Around 7,000 medical compounds prescribed by Western doctors are derived from plants. In 1985, these drugs had a retail value of approximately US$43 billion. 70% of these 3,000 plants have potential anti-cancer properties as identified by the United States National Cancer Institute and are endemic to the rainforest.
Tropical forest species serve Western surgery and internal medicine in many ways. The extracts from organisms can be used directly as drugs. For ailments ranging from headaches to malaria, rainforest medicines have provided modern society with a variety of cures and pain relievers.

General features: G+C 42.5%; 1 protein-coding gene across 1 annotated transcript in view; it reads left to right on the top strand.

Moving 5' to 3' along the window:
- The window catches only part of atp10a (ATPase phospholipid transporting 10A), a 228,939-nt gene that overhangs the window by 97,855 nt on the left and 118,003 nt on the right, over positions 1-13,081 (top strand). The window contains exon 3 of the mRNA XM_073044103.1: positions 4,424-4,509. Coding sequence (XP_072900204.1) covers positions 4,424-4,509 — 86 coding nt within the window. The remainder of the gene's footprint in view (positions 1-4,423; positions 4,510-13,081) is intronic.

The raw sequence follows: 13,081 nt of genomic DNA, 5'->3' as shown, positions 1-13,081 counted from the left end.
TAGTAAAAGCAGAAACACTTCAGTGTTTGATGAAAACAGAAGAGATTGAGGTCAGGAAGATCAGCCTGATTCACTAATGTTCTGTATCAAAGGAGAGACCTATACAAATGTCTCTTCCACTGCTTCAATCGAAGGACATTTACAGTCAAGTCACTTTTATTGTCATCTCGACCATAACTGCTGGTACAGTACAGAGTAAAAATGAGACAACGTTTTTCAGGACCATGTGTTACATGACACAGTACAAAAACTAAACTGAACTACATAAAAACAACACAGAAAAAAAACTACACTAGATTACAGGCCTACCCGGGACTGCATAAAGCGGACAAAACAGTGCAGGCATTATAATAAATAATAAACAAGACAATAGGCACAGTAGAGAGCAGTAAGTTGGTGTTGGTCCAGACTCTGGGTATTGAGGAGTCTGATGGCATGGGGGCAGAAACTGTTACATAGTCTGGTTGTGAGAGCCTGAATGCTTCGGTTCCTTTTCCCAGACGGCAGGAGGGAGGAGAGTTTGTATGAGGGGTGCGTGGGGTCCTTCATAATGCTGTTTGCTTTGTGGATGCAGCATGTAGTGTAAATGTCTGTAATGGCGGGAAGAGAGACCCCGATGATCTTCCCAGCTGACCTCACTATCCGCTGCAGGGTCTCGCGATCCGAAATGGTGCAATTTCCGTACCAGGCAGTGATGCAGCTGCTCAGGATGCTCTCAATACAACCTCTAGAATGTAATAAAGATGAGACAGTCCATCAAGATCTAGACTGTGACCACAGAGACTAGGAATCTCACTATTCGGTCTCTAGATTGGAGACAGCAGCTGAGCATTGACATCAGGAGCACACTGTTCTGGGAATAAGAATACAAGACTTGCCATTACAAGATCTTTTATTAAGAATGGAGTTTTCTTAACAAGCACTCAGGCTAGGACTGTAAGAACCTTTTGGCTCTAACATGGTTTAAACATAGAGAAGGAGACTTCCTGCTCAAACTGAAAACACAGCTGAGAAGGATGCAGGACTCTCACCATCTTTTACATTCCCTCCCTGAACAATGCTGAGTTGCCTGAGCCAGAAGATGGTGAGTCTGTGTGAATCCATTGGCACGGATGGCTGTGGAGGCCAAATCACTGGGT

Indigenous peoples for thousands of years have made extensive use of the materials in the rainforest to meet their health needs. For example, forest dwellers in Southeast Asia use around 6,500 different plants to treat their illnesses.